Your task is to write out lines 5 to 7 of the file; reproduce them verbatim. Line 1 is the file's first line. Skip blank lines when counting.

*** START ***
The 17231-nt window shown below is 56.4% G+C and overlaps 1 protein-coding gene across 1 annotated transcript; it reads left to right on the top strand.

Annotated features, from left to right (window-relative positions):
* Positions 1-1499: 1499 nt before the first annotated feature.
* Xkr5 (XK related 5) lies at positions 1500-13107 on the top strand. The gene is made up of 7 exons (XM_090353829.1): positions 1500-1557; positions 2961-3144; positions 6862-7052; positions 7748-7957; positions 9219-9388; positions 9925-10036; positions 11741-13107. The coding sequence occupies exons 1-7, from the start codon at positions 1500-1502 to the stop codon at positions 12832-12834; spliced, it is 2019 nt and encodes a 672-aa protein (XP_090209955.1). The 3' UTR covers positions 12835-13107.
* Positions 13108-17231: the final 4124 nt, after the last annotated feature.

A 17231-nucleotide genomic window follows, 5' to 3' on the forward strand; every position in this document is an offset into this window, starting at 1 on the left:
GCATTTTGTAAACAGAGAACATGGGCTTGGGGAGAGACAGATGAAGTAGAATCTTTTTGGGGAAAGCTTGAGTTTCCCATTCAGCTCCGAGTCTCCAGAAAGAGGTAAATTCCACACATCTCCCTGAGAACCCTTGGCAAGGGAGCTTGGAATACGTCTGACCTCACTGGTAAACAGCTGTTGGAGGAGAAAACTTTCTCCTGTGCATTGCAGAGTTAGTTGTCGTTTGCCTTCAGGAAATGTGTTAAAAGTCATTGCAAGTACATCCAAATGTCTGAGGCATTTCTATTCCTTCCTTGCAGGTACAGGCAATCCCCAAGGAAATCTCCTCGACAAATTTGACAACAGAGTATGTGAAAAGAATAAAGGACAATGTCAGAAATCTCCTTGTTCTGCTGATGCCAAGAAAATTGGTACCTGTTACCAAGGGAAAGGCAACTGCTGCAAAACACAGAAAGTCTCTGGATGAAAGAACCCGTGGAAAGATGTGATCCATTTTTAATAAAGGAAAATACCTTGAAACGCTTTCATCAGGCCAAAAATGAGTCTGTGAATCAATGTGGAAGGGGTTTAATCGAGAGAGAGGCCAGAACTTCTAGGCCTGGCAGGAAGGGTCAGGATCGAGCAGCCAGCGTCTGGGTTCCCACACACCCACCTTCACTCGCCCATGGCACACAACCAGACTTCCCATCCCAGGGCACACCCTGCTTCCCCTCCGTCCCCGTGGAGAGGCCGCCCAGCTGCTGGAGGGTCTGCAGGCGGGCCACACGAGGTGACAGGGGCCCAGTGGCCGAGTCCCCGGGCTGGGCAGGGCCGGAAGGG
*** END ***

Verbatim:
* Positions 13108-17231: the final 4124 nt, after the last annotated feature.

A 17231-nucleotide genomic window follows, 5' to 3' on the forward strand; every position in this document is an offset into this window, starting at 1 on the left:
GCATTTTGTAAACAGAGAACATGGGCTTGGGGAGAGACAGATGAAGTAGAATCTTTTTGGGGAAAGCTTGAGTTTCCCATTCAGCTCCGAGTCTCCAGAAAGAGGTAAATTCCACACATCTCCCTGAGAACCCTTGGCAAGGGAGCTTGGAATACGTCTGACCTCACTGGTAAACAGCTGTTGGAGGAGAAAACTTTCTCCTGTGCATTGCAGAGTTAGTTGTCGTTTGCCTTCAGGAAATGTGTTAAAAGTCATTGCAAGTACATCCAAATGTCTGAGGCATTTCTATTCCTTCCTTGCAGGTACAGGCAATCCCCAAGGAAATCTCCTCGACAAATTTGACAACAGAGTATGTGAAAAGAATAAAGGACAATGTCAGAAATCTCCTTGTTCTGCTGATGCCAAGAAAATTGGTACCTGTTACCAAGGGAAAGGCAACTGCTGCAAAACACAGAAAGTCTCTGGATGAAAGAACCCGTGGAAAGATGTGATCCATTTTTAATAAAGGAAAATACCTTGAAACGCTTTCATCAGGCCAAAAATGAGTCTGTGAATCAATGTGGAAGGGGTTTAATCGAGAGAGAGGCCAGAACTTCTAGGCCTGGCAGGAAGGGTCAGGATCGAGCAGCCAGCGTCTGGGTTCCCACACACCCACCTTCACTCGCCCATGGCACACAACCAGACTTCCCATCCCAGGGCACACCCTGCTTCCCCTCCGTCCCCGTGGAGAGGCCGCCCAGCTGCTGGAGGGTCTGCAGGCGGGCCACACGAGGTGACAGGGGCCCAGTGGCCGAGTCCCCGGGCTGGGCAGGGCCGGAAGGG